Flowering occurs in plants with particular climatic changes such as sunny, cold, dry or drought conditions. In conducive growing conditions plant size and foliage increase, but many flowers are not produced.
Flowers are the reproductive organs of a plant. Sexual reproduction in plants is enabled by flowering and is a sign of plant survival. Some plants do not require reproduction by flowering but reproduce by sending out runners eg., strawberry, and form identical plants. This form of propagation is termed asexual reproduction.
Structure and function of flowers
The male gametes in flowers are the pollen, while ovules are the female gametes. Pollen from one plant fertilizes the ovules of another plant through flowers, in the cross-fertilisation method of reproduction.
A flower's male parts are the Stamens and female parts are the carpels. Though, most plants produce flowers that have both male and female reproductive parts, separate male and female flowers bloom in some plants.
Study the parts of a simple flower with reference to the location and function of the parts given in the following details.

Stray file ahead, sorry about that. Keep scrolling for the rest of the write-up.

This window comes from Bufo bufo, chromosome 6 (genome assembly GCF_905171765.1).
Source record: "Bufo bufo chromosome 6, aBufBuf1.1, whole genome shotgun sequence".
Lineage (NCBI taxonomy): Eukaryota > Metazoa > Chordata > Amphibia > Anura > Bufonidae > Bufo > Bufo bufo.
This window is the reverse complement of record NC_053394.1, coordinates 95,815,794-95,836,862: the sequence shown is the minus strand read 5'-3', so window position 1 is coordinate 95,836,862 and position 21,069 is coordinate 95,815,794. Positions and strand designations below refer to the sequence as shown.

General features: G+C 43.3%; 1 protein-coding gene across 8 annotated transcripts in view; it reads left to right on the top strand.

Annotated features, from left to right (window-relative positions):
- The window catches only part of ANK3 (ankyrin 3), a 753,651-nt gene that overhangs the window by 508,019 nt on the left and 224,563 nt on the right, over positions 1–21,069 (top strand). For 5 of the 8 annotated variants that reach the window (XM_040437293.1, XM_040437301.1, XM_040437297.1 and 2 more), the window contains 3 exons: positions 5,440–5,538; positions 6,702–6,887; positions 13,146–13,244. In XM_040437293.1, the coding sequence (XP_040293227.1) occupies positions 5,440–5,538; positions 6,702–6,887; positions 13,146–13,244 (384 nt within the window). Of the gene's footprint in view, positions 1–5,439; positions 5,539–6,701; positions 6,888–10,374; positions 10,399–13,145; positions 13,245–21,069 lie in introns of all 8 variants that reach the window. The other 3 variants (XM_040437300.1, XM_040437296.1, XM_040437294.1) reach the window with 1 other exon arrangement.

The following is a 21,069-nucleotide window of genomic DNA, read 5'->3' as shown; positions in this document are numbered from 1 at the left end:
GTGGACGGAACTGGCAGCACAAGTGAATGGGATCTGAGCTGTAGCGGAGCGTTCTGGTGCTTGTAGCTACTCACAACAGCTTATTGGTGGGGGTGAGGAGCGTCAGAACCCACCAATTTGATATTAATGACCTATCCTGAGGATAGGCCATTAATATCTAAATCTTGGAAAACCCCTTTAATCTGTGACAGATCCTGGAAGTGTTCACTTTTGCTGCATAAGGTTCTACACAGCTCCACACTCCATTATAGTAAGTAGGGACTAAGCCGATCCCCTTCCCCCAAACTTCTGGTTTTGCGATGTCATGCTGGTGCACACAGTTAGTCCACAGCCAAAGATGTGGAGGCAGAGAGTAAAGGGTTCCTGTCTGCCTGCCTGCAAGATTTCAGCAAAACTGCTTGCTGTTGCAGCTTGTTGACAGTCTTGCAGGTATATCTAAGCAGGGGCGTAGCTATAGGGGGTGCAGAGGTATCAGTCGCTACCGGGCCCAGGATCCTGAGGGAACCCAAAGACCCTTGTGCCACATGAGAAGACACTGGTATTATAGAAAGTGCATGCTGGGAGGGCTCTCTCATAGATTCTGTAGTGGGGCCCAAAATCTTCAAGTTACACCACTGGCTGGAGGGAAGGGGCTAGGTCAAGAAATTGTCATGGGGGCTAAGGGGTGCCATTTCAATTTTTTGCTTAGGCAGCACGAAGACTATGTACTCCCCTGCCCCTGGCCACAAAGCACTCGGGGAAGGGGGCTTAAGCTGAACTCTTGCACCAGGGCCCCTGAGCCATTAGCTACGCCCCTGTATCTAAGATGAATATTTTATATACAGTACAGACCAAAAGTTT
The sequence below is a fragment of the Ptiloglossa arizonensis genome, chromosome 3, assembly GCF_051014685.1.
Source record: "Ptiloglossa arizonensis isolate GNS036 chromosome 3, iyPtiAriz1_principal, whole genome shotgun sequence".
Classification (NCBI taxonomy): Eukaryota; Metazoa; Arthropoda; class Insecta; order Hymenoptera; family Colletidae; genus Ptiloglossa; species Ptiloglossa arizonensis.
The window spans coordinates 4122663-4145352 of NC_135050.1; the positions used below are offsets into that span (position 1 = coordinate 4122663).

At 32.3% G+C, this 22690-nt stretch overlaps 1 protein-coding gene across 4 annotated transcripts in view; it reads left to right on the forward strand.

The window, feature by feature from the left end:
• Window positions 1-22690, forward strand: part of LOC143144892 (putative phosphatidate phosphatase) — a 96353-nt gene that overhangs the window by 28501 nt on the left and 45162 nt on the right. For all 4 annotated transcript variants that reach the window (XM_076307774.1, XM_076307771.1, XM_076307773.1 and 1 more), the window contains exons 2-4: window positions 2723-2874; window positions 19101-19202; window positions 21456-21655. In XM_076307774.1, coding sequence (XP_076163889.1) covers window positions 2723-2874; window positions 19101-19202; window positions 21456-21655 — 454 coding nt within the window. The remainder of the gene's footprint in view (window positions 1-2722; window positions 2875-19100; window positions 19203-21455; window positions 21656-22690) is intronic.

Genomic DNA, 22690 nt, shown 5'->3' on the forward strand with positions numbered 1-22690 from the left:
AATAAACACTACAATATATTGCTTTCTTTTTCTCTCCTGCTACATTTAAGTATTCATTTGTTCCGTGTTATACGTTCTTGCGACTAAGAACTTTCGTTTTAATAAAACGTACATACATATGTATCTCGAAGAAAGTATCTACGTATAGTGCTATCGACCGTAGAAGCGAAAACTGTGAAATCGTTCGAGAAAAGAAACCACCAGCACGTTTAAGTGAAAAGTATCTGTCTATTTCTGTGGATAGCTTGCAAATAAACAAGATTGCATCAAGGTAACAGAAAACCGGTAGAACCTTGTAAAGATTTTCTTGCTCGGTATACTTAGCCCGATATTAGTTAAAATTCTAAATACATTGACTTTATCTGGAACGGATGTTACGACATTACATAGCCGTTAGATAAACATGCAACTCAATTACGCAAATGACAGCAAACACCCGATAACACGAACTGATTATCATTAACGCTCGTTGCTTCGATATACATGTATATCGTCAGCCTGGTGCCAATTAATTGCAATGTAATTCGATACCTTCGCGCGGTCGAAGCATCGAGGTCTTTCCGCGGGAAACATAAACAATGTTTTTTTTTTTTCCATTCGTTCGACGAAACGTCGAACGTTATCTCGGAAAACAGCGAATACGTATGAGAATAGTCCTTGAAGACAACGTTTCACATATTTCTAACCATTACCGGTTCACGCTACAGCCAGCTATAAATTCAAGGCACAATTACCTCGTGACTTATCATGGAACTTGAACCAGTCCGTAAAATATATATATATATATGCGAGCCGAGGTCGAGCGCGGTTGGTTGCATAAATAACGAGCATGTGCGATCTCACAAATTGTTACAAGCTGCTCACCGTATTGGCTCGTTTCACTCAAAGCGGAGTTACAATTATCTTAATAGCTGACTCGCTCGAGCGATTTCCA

- Generally green colored exterior protective coverings of a flower.
- Mostly colored to attract pollinating insects and are framed by sepals.
- The sweet liquid at the base of petals that attracts insects.
- Pollen producing male organs that include the anther and supporting filament.
- Female organs that produce ovules inside the ovary, which is attached to the style and stigma.
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Pollination and fertilisation In Flowers
The anther holds pollen. The anther swells when the pollen are ripe and splits open, releasing the pollen in response to sunny, dry conditions. The ovary is located at the base of the petals. Stigma is a sticky tip of a stalk-like style .
A long pollen tube grows from the pollen landing on the stigma down the style towards the ovule, which is located in the ovary. The ovule is fertilized by the male nucleus of the pollen after passing down the tube. Once fertilisation occurs, a fruit usually forms after the petals fall. A swollen ovary wall forms flesh of the fruit.
Insect Pollination and Wind Pollination
Many flowers with brightly colored petals and attractive chemical scents attract insects that act as agents of pollination.
Reproduction in plants without these features, such as significant flowers, is through wind-pollination. Wind-pollinated plants include grasses.
|Wind pollinated flower||Insect pollinated flower|
|Very small petals||Large colored petals|
|Many smooth pollen grains||Rough pollen that easily sticks to insects|
|Large anthers hang outside flower||Anthers and stigma found inside the flower petals so that visiting insects are touched|
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